- Two right triangles are congruent if the hypotenuse and a side of one triangle are equal (respectively) to the hypotenuse and a side of the other triangle.
- The angles opposite to equal sides of a triangle are equal.
- The sides opposite to equal angles of a triangle are equal.
- Triangle inequalities and relation between ‘angle and facing side’ inequalities in triangles.
Second Term Syllabus
- Recall of linear equations in one variable. Introduction to the equation in two variables. Focus on linear equations of the type ax+by+c=0.
- Prove that a linear equation in two variables has infinitely many solutions and justify their being written as ordered pairs of real numbers, plotting them and showing that they seem to lie on a line.
- Examples, problems from real life, including problems on Ratio and Proportion and with algebraic and graphical solutions being done simultaneously.
Prove
- The diagonal divides a parallelogram into two congruent triangles.
- In a parallelogram opposite sides are equal, and conversely.
- In a parallelogram opposite angles are equal, and conversely.
- A quadrilateral is a parallelogram if a pair of its opposite sides is parallel and equal.
- In a parallelogram, the diagonals bisect each other and conversely.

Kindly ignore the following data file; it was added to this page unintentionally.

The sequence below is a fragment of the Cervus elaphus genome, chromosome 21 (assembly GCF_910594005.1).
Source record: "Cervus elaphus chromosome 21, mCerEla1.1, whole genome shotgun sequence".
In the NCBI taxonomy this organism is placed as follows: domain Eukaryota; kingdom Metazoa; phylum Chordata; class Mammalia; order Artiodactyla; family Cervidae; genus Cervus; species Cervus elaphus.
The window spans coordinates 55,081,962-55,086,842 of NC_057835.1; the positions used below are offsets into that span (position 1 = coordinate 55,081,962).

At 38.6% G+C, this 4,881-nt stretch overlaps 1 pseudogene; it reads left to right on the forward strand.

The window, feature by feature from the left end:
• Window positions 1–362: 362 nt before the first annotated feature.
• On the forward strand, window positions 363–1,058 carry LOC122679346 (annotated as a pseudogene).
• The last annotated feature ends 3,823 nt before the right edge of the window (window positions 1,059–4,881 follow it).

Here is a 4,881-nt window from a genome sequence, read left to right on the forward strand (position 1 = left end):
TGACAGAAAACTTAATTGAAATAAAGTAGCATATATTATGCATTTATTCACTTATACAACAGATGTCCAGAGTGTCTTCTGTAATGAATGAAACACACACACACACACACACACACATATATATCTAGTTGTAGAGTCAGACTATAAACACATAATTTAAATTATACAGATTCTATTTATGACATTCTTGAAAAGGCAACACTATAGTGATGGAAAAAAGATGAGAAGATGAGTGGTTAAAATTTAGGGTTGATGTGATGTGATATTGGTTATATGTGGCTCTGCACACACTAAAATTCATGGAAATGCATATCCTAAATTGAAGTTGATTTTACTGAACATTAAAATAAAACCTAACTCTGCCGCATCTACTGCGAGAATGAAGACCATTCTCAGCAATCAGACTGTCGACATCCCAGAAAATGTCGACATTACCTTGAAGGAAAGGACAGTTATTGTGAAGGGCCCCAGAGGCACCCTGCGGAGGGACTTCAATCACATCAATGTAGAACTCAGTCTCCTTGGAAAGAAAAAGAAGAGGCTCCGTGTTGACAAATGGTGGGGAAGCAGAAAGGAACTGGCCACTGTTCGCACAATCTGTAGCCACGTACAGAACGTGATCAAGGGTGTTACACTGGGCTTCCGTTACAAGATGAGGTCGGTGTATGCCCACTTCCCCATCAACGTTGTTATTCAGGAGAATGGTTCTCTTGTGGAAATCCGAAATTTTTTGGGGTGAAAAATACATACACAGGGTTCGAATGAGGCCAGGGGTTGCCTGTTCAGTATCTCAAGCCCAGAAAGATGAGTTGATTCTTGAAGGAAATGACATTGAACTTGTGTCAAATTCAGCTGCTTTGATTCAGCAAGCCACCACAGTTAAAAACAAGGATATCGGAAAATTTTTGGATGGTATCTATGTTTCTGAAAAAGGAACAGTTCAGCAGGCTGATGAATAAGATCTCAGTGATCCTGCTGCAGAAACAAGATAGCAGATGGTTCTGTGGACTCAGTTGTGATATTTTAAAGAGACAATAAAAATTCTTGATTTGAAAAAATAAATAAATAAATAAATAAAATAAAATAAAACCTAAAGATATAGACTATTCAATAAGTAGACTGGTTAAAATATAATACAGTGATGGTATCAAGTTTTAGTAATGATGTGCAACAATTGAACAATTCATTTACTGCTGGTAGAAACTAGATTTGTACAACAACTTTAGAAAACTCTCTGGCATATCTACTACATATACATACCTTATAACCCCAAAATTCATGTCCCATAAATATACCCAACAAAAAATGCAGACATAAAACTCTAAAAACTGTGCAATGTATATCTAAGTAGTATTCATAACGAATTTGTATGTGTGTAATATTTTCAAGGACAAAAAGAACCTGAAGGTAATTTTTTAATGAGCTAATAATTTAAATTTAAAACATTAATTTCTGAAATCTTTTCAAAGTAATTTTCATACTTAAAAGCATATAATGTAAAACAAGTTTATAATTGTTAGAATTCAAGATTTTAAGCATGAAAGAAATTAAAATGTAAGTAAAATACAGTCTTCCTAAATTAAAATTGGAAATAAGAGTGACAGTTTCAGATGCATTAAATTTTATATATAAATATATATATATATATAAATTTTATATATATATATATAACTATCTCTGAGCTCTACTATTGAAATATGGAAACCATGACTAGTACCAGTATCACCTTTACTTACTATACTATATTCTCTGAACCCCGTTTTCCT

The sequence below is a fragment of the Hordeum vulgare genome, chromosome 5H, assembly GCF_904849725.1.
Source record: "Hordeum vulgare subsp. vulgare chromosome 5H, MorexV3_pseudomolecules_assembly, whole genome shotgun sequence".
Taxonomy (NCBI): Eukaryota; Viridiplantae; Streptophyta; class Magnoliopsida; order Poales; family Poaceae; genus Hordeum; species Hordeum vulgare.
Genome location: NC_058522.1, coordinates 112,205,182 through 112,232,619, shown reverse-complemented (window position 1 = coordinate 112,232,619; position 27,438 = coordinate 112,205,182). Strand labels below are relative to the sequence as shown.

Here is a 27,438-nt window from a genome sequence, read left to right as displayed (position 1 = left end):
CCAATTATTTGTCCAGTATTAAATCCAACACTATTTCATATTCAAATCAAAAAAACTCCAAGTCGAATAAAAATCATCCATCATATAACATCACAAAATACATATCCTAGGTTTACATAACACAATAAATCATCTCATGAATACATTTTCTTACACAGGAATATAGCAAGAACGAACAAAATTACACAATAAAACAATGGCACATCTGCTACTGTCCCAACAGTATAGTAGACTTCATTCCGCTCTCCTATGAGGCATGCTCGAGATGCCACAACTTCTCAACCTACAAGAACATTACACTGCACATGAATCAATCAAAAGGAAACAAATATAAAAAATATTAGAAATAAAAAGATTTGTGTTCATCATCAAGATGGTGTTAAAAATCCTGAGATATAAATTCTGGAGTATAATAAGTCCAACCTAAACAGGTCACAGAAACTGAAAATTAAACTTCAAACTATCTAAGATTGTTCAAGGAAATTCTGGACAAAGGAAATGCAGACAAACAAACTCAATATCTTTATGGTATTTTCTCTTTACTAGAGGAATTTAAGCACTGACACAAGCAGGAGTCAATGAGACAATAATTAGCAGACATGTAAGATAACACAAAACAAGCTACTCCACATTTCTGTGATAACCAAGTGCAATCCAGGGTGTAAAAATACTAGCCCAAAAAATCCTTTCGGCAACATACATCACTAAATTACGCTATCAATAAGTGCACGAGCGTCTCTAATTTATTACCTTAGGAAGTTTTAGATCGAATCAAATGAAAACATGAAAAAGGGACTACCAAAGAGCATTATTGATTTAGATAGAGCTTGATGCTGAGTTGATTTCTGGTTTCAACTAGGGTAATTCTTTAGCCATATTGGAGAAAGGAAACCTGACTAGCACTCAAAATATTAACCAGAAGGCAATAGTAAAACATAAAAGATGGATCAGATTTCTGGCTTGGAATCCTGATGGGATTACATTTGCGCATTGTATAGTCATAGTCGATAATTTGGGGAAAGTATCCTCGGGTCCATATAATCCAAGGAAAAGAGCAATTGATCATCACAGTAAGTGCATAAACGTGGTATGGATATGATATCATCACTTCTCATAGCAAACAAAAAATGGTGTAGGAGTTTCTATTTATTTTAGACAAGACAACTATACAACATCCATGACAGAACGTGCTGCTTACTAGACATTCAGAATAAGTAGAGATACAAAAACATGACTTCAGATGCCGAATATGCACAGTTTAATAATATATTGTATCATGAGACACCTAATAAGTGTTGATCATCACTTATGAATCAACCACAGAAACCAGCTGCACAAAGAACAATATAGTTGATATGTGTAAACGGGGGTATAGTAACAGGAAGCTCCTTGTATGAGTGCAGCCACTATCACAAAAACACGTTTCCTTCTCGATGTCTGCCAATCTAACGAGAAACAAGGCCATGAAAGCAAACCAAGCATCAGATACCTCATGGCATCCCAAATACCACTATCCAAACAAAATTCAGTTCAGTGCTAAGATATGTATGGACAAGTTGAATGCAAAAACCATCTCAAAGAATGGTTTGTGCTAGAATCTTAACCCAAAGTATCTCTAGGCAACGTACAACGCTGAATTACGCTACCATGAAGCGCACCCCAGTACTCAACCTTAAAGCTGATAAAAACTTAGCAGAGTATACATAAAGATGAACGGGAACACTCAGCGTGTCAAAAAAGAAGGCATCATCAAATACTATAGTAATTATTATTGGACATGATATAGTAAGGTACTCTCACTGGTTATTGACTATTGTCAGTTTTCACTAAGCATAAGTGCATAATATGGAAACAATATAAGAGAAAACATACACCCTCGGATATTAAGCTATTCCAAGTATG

- In a triangle, the line segment joining the midpoints of any two sides is parallel to the third side and its converse.
Prove
- Parallelograms on the same base and between the same parallels have the same area.
- Triangles on the same (or equal base) base and between the same parallels are equal in area.
Prove
- Equal chords of a circle subtend equal angles at the center and (motivate) its converse.
- The perpendicular from the center of a circle to a chord bisects the chord and conversely, the line drawn through the center of a circle to bisect a chord is perpendicular to the chord.
- There is one and only one circle passing through three given non-collinear points.
- Equal chords of a circle (or of congruent circles) are equidistant from the center and conversely.
- The angle subtended by an arc at the center is double the angle subtended by it at any point on the remaining part of the circle.
- Angles in the same segment of a circle are equal.
- If a line segment joining two points subtends equal angle at two other points lying on the same side of the line containing the segment, the four points lie on a circle.
The sum of either of the pair of the opposite angles of a cyclic quadrilateral is 180° and its converse.
- Construction of bisectors of line segments and angles of measure 60°, 90°, 45° etc., equilateral triangles.
- Construction of a triangle given its base, sum/difference of the other two sides and one base angle.
- Construction of a triangle of given perimeter and base angles.
- Introduction to Statistics: Collection of data, presentation of data – tabular form, bar graphs, histograms (with varying base lengths), frequency polygons.
- Qualitative analysis of data to choose the correct form of presentation for the collected data.
- Mean, median, mode of ungrouped data.
- History, Repeated experiments and observed frequency approach to probability.
- Focus is on empirical probability. (A large amount of time to be devoted to group and to individual activities to motivate the concept.
- The experiments to be drawn from real – life situations, and from examples used in the chapter on statistics).